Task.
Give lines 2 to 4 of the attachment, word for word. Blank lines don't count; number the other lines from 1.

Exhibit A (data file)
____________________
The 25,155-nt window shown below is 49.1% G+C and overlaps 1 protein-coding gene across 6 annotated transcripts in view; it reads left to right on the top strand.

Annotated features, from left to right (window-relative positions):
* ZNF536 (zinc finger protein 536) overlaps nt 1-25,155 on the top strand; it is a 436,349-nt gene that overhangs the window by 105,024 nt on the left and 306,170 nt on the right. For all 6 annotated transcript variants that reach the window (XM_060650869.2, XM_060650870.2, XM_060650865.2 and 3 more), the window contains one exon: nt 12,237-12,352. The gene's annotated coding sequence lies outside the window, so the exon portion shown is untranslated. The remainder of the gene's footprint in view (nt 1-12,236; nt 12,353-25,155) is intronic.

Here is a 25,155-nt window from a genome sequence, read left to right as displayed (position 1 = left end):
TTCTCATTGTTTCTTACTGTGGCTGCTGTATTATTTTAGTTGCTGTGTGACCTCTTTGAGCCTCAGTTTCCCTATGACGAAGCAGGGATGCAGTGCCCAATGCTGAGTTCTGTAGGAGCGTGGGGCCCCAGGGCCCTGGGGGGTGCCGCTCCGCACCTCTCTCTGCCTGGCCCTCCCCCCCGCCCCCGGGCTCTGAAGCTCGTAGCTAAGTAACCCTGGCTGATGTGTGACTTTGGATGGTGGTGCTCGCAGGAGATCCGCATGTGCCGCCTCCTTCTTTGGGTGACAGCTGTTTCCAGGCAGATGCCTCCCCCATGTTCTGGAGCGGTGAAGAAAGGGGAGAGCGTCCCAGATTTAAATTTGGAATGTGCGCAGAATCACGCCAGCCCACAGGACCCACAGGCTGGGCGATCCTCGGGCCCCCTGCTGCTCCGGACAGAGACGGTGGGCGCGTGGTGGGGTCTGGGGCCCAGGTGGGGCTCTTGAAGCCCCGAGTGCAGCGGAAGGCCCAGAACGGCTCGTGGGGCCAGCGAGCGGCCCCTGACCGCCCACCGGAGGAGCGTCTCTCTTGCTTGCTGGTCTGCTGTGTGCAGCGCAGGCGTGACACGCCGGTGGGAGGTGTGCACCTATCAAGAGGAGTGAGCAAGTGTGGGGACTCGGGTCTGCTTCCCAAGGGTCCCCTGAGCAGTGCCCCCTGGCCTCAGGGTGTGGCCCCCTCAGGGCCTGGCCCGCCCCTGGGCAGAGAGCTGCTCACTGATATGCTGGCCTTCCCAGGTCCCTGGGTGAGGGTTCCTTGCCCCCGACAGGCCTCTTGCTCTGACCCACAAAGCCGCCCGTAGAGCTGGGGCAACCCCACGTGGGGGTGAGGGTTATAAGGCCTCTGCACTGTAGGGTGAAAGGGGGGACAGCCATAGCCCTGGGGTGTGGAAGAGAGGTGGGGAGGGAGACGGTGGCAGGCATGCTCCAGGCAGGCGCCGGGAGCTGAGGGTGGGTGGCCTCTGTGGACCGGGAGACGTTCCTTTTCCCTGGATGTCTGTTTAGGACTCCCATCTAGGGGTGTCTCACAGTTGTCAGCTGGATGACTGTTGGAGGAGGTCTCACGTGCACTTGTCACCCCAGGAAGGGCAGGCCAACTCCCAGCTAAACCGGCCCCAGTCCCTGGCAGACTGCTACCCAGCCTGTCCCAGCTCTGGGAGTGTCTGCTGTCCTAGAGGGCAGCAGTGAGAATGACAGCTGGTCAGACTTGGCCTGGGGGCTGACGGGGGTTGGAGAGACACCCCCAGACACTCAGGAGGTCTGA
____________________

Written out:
Annotated features, from left to right (window-relative positions):
* ZNF536 (zinc finger protein 536) overlaps nt 1-25,155 on the top strand; it is a 436,349-nt gene that overhangs the window by 105,024 nt on the left and 306,170 nt on the right. For all 6 annotated transcript variants that reach the window (XM_060650869.2, XM_060650870.2, XM_060650865.2 and 3 more), the window contains one exon: nt 12,237-12,352. The gene's annotated coding sequence lies outside the window, so the exon portion shown is untranslated. The remainder of the gene's footprint in view (nt 1-12,236; nt 12,353-25,155) is intronic.

Here is a 25,155-nt window from a genome sequence, read left to right as displayed (position 1 = left end):